Irishwoman Mary Davis has been announced as the new global CEO of Special Olympics International.

It is the first time in the organisation's nearly 50-year history that the position has not been held by an American.

Ms Davis was previously CEO of Special Olympics Ireland and Managing Director of the Europe Eurasia branch of the organisation.

Perhaps best known for her role in bringing the Special Olympics to Ireland in 2003, she also ran as a candidate in the 2011 presidential election.

She was officially announced as the organisation's global CEO at a gathering in Washington DC last night.

Speaking to RTÉ News, Ms Davis described the role as "exciting" and "daunting".

She said she had a huge role ahead of her because there were so many people with an intellectual disability around the world who were still excluded.

She said she viewed her appointment as "a reflection of the people of Ireland" and the volunteers in Ireland who had worked so hard for decades to put Special Olympics "on the map".

Ms Davis said she was very proud and honoured to have been part of that and it was "very special" to be able to work for the movement now on a global stage.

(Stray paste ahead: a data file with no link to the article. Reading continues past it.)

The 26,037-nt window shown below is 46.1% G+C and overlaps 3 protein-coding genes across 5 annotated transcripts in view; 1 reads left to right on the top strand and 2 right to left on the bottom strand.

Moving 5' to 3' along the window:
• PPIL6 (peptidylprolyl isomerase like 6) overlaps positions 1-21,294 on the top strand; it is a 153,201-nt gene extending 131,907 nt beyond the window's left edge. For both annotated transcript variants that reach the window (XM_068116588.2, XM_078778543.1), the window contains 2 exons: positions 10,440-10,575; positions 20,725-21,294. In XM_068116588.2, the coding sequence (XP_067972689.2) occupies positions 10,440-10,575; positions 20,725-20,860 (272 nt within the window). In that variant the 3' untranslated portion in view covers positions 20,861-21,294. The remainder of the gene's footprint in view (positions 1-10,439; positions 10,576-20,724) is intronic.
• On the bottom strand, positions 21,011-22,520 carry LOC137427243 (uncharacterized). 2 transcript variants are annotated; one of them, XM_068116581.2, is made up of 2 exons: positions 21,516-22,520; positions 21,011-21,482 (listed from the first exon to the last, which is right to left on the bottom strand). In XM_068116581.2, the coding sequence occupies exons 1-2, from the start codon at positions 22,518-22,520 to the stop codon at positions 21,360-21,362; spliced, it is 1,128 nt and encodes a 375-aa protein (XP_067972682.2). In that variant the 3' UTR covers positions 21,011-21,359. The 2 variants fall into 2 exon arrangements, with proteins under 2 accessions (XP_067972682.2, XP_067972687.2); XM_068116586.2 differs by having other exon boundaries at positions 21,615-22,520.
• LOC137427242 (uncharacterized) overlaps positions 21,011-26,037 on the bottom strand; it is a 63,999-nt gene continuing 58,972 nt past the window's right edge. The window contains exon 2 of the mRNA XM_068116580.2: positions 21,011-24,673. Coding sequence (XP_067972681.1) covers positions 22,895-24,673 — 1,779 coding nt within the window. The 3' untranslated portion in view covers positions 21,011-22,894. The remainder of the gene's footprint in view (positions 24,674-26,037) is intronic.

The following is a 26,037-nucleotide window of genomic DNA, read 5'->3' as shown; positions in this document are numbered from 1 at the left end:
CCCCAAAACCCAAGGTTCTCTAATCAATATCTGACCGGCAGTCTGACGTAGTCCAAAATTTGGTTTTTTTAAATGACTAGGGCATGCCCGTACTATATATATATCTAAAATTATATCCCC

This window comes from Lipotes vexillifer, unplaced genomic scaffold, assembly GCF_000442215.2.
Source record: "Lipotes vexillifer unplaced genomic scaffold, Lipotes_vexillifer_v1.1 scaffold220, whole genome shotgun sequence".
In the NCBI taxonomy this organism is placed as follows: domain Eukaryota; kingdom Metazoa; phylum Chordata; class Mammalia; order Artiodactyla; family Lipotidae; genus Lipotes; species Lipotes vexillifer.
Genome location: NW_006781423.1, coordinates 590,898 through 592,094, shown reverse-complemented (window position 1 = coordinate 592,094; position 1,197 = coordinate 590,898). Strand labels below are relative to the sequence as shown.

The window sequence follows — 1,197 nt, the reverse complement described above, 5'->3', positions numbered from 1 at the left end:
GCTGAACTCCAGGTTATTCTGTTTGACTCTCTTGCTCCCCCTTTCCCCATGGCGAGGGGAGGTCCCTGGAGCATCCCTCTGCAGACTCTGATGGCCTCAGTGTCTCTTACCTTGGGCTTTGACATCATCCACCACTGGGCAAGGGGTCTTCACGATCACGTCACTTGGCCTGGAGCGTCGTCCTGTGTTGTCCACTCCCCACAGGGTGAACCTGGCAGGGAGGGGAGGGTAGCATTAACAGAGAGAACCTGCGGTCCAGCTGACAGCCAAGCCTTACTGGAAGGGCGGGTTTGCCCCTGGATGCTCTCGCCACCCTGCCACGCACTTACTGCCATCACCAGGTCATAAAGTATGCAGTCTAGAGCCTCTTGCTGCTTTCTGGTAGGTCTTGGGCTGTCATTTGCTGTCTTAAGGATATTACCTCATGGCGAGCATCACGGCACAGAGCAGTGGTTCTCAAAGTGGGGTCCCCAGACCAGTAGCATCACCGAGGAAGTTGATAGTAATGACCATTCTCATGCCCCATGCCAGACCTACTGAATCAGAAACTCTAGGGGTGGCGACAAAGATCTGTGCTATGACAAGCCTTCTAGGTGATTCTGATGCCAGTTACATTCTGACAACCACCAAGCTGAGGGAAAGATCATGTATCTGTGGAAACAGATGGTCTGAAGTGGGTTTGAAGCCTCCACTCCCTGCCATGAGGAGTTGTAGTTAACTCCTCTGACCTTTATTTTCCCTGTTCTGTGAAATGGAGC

Special Olympics Chair Tim Shriver described Ms Davis as the "greatest motivator" of people to want to do their best for the Special Olympics movement he had ever had.

Ms Davis first became involved with Special Olympics when she was a teacher in Ballymun in Dublin in 1978 and over the course of almost 40 years has worked her way up from volunteer to today becoming the global CEO of the organisation.

Welcoming the appointment, Minister for Health Simon Harris said: "Mary has done much to create equality in Ireland".

"Now she has the opportunity to do that globally," he added.

Minister of State with responsibility for Disability Finian McGrath added that: "Mary's track record in advocacy and campaigning for inclusion for those with intellectual disabilities speaks for itself."